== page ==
Build a Kit

An essential part of your preparedness is having basic items you may need during an emergency. A simple kit includes a minimum of 3 days (72 hours) worth of essentials.

Keep your kit updated by periodically checking expiration dates and replenish needed items. A good approach is to “eat what your store, store what you eat,” meaning to stock your kit with foods that you will consume and replace on a revolving basis to keep supplies current.

Below are general guidelines to help with building your kit. Remember to customized based upon your specific needs and situation, including seniors and pets.

Water – Minimum guidance is 1 gallon per day, per person with half for drinking and half for sanitation.

Tip: Before a storm, fill large containers (such as clean soda bottles) with water for drinking and cooking, and fill the bathtub for cleaning and flushing.

Shelf-Stable Food – Store food that does not require refrigeration or preparation such as canned goods or shelf-stable meals.

Tip: Have a Manual Can Opener on hand.

Battery-Powered Radio – It is important to monitor local media and a battery-powered radio can be used when electrical service is out (some even have cell phone charging attachments).

Flashlight – Have a flashlight in case the power goes out and always keep extra batteries on hand.

Batteries – Keep extra batteries on hand in order to power your radio, flashlight, and other supplies in the event that the power goes out. Some power outages can last for days, even after the storm has passed.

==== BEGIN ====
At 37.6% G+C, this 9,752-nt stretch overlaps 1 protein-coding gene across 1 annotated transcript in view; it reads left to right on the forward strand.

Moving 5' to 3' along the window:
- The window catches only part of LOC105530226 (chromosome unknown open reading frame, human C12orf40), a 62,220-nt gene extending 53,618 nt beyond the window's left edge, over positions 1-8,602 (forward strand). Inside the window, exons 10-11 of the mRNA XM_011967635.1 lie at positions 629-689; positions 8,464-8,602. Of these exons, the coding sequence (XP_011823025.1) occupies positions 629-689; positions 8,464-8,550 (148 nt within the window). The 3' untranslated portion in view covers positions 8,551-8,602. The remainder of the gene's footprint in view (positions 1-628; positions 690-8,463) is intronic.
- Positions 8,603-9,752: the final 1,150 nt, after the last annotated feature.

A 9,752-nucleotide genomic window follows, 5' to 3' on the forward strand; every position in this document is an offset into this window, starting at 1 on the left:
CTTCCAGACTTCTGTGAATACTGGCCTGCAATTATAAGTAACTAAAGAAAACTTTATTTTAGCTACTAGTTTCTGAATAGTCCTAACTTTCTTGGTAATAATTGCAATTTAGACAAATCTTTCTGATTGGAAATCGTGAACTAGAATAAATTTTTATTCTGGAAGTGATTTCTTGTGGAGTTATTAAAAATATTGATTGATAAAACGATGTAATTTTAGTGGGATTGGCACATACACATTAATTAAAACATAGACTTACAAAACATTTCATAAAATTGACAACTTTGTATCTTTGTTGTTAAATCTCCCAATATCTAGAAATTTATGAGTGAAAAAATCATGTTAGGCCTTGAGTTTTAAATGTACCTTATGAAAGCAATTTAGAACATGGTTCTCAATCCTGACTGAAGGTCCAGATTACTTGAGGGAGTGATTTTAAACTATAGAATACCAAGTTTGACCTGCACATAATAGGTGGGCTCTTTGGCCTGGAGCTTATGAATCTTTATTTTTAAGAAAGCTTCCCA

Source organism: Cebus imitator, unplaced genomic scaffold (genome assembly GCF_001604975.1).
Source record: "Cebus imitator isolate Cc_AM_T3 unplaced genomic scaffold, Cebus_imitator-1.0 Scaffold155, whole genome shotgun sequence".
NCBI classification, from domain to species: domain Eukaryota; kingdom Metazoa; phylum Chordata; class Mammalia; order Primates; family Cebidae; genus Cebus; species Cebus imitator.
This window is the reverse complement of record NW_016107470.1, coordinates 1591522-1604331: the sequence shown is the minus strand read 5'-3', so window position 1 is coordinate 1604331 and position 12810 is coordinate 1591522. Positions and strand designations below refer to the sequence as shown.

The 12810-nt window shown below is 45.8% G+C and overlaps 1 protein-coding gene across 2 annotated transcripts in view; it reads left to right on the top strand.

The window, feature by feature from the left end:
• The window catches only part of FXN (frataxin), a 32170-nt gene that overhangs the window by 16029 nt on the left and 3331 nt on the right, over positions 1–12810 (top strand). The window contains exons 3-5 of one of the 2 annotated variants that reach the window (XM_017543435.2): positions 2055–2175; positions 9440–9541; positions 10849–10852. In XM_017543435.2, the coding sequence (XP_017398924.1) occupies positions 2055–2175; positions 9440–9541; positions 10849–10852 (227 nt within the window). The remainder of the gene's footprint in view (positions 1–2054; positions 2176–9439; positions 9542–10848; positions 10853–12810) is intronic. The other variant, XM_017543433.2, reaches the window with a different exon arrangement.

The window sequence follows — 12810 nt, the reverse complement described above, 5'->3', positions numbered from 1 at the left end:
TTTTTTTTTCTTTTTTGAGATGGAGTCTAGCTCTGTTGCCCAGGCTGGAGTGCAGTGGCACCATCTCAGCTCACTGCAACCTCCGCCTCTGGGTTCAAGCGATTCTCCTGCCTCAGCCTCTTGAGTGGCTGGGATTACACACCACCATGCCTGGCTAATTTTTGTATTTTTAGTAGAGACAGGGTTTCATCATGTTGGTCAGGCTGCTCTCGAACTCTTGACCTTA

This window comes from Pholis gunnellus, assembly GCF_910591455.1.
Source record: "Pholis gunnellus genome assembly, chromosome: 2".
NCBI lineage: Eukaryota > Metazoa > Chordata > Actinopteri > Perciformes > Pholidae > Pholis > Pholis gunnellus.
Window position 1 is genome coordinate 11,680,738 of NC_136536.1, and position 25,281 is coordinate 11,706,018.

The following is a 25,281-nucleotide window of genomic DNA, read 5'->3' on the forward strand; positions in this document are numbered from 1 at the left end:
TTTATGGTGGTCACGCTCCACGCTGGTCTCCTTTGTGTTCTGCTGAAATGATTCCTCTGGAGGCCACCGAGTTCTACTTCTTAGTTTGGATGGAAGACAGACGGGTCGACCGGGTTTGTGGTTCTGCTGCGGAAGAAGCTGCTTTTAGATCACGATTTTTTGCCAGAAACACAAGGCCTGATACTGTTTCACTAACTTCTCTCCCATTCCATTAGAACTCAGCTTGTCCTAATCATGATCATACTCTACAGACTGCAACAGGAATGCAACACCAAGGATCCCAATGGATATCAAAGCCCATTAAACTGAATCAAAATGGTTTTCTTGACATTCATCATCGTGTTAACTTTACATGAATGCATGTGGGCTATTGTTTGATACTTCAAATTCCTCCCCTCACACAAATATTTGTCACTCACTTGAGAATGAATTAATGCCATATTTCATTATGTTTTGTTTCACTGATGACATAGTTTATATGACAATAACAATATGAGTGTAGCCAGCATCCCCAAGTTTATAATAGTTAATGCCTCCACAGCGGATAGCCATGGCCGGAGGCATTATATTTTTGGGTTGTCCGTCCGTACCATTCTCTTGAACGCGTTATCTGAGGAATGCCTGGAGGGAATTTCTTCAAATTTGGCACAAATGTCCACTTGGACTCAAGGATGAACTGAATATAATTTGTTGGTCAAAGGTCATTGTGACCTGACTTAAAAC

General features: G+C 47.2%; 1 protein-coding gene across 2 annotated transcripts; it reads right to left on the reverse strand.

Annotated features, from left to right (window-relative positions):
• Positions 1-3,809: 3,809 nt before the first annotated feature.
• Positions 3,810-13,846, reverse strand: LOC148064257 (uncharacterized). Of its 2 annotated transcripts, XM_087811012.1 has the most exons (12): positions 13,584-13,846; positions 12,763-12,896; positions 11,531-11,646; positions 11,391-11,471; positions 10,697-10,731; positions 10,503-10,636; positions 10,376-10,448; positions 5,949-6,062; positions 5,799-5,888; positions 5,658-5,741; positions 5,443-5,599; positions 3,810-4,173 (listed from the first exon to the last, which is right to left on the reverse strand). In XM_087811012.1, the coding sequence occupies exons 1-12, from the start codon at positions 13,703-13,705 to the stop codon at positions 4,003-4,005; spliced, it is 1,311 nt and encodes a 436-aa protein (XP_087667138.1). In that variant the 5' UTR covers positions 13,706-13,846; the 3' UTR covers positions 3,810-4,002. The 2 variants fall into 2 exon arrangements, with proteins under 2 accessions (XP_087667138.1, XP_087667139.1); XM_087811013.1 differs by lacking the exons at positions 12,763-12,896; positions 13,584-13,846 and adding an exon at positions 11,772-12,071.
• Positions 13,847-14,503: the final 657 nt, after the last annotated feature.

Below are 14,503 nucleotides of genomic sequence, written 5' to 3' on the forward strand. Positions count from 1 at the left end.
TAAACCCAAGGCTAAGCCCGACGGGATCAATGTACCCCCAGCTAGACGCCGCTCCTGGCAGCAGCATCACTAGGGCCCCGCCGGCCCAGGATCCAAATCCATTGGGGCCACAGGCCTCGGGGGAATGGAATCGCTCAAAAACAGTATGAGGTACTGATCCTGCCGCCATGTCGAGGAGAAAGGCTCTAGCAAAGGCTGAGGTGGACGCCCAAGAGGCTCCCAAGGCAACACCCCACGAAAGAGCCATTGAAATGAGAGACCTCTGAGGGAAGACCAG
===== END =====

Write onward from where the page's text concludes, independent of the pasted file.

First-Aid Supplies – Check your supply of non-prescription pain relievers, band-aids, antibacterial ointment, insect repellent, sunscreen and other items.

ToiletriesStore extra hygiene items, including feminine hygiene products, hand sanitizer, and toilet paper.

Special Needs ItemsThese items could include prescription medications, infant formula or any other specific needs you or your family may have.

Important Documents – Safeguard copies of key documents, including your insurance policy, driver’s license, birth certificate, Social Security card, and passport.

Cash Maintain some cash on hand. With the power out, some stores may not be able to take credit cards, debit cards, or other forms of electronic payment.

Pet Care Items If you have pets, keep emergency supplies for them as well!

USB Battery Charger During power outages, use to charge your phone, tablet, and other portable devices.

 

Disaster Supply Kit Contents:

University of Florida

Florida Division of Emergency Management

FEMA